Strike Two for State Immigration Laws

In recent years, states and localities have faced increasing pressure from fear mongers, nativists, and other constituencies to take the immigration law into their own hands. Many of these attempts have been reported to our readers on the MurthyBlog. Although Arizona received far and away the most publicity for its now-infamous anti-immigrant measure – SB 1070, the “Show-me-your-papers” law – several localities passed local ordinances designed to clearly signal illegal immigrants, and anyone who looked like them, that they were unwelcome in town.

One such spot was Hazelton, Pennsylvania, which claims the dubious distinction of having passed its anti-immigrant legislation in 2006, years before Arizona made it fashionable – increasingly and disturbingly fashionable in some quarters, with opportunistic legislators rushing to introduce copycat legislation in their own jurisdictions. According to the Associated Press, the Hazelton law “sought to fine landlords who rent to illegal immigrants and deny business permits to companies that give them jobs.” (See PA Mayor to Take Immigration Law to Supreme Court, by Michael Rubinkam, Associated Press, 10.Sep.2010.)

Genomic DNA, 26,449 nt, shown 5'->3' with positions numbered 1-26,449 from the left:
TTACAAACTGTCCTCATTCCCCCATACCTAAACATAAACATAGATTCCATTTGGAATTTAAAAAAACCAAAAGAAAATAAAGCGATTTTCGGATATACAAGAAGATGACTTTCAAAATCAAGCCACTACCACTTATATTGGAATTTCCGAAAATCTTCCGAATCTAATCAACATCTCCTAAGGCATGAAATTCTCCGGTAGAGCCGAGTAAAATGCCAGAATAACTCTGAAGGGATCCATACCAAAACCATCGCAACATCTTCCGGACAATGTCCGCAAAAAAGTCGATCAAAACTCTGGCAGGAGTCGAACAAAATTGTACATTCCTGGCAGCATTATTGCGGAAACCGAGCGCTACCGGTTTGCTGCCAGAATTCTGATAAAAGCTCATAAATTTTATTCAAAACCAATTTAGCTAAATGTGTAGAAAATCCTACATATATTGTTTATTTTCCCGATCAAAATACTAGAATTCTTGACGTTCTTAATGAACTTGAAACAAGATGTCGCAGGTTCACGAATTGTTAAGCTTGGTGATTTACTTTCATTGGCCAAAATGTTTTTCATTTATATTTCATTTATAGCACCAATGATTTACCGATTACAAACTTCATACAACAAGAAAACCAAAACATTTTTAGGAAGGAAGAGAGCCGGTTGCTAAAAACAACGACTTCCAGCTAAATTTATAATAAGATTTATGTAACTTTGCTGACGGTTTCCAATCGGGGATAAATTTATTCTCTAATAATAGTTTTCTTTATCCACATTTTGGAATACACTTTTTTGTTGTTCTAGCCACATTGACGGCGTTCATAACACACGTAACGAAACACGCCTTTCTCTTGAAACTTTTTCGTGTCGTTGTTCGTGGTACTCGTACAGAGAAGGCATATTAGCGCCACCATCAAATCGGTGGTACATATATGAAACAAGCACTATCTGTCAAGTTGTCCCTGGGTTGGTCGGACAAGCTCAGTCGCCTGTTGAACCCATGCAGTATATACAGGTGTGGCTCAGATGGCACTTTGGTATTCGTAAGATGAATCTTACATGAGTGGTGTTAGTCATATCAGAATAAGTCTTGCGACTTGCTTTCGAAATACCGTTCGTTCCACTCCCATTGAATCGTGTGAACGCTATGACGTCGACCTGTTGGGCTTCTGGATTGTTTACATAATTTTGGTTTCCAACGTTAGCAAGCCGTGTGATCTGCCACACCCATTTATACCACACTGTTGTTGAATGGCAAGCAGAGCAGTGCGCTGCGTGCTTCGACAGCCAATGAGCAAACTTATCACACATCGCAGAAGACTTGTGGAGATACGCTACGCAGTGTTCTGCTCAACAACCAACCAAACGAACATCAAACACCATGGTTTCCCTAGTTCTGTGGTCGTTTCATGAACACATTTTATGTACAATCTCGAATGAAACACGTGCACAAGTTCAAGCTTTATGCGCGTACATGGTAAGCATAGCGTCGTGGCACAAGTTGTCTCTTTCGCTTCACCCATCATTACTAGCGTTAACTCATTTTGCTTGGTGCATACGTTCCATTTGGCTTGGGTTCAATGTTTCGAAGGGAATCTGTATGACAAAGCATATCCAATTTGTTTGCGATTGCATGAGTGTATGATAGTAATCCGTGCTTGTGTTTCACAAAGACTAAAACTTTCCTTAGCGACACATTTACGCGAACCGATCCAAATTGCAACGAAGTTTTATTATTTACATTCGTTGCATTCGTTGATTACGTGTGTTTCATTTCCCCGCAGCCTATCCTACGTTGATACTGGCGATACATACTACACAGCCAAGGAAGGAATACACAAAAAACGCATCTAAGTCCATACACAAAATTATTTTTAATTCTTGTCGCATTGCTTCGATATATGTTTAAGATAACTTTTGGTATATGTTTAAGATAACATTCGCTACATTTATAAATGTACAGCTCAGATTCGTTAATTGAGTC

Having once stolen the spotlight from Hazelton, Arizona again eclipsed the Pennsylvania law when much of SB 1070 was temporarily enjoined at the district court level, shortly before it was to have taken effect last July. The legal fight over SB 1070 goes on, but is unlikely to be resolved anytime soon.

Now, at long last, comes Hazelton’s turn. Last week, after years of legal wrangling, the Third Circuit of the U.S. Court of Appeals ruled that Hazelton’s ordinance unlawfully encroached on the federal domain, reminding Hazelton, and many places like it, that controlling immigration is a federal prerogative, one not subject to local tinkering, or what a Wall Street Journal piece referred to as “DIY immigration reform.”  One hopes that state and local legislators will finally take the hint: immigration is a federal issue – HANDS OFF! One can’t help wondering, though, what Congress will do with the immigration issue next year, if the GOP gets the windfall it expects from the midterm elections. GOP lawmakers may find themselves caught between their populist anti-immigrant rhetoric, and high-rolling business constituencies that rely on immigrant labor. It will be interesting to see whether they can bridge this gap, whenever they finally have the responsibility to rule.

Disclaimer: The information provided here is of a general nature and may not apply to any specific or particular circumstance. It is not to be construed as legal advice nor presumed indefinitely up to date.